Shropshire wool makes a good quality hand-knitting yarn, and is described by the British Wool Marketing Board as “Fine with a pleasantly soft handle and almost free from kemp and grey and black fibres”. The staple length is typically between 10 to 15cm and Shropshire wool has a Bradford Quality Count of 54s to 56s.
Over the past decade, Lyn has experimented with dyeing Shropshire wool from the Alderton Flock, using natural pigments obtained mostly from plants. The wool of purebred Shropshires is white and she has found that it takes colour extremely well, which has inspired her to use a range of natural dyes, including the famous medieval dye root, madder (red), weld (yellow) and woad (blue). Green walnut hulls and walnut shells have created a pleasing palate of browns. Birch bark has provided pale red browns, and buckthorn bark a range of lively red – yellows.
Pippa prioritises breeding for high quality fleeces in her flock of pure-bred Shropshires. Alderton Shropshire sheep have won several prizes for wool quality: These include winning the Shropshire “Wool On The Hoof” classes at several County shows, judged by experts from the British Wool Marketing Board.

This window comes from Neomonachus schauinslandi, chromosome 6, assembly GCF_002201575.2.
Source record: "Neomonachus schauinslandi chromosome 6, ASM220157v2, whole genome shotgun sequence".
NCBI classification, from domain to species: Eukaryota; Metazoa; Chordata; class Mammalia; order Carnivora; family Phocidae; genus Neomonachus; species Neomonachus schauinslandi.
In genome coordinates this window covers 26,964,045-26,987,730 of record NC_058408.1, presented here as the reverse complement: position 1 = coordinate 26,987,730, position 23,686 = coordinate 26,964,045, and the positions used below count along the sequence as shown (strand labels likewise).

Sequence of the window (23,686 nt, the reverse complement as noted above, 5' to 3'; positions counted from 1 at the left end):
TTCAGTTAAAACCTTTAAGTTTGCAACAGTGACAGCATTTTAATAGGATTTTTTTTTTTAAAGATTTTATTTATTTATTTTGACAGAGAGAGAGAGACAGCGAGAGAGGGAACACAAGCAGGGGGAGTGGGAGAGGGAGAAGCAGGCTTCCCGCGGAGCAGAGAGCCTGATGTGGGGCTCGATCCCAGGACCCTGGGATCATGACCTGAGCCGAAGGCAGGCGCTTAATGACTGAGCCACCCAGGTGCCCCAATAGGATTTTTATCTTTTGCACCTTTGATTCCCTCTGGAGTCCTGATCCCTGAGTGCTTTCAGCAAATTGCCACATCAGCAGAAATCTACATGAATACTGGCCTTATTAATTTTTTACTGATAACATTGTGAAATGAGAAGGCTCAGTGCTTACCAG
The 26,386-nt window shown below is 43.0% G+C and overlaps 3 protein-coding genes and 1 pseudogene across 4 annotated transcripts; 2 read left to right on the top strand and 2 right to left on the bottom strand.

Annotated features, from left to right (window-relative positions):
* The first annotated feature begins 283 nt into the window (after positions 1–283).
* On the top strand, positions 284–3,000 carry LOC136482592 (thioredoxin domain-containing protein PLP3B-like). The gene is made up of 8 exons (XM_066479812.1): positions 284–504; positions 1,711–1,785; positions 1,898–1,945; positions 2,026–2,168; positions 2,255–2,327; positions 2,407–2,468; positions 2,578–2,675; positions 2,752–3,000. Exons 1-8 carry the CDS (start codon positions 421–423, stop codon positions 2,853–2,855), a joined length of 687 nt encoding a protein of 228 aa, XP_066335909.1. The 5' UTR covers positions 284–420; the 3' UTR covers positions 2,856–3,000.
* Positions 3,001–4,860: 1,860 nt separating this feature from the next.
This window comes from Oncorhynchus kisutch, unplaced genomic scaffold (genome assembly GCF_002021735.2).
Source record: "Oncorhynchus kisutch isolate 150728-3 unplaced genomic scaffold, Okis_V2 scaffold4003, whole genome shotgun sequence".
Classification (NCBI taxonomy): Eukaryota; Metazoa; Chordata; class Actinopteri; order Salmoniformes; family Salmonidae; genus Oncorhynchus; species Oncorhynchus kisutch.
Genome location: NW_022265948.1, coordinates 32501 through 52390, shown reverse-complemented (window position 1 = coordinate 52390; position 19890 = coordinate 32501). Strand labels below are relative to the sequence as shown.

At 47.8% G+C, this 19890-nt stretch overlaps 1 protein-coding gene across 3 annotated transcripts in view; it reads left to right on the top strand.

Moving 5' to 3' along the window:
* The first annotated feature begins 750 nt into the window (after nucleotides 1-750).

Producing sheep that grow good fleeces is just the first step towards producing high quality knitting yarn: After the sheep have been shorn, we sort their raw fleece and then send it to a small woolen mill for processing. Usually only wool from lambs and shearling ewes that have not yet produced lambs themselves is selected to ensure yarn of the highest quality.
At the spinning mill, our fleece is washed, carded and finally spun into balls or skeins. Shropshire yarn and blends of Shropshire with coloured fleeces from other British breeds is usually available from Flock of Ages. Please visit our online shop for more information.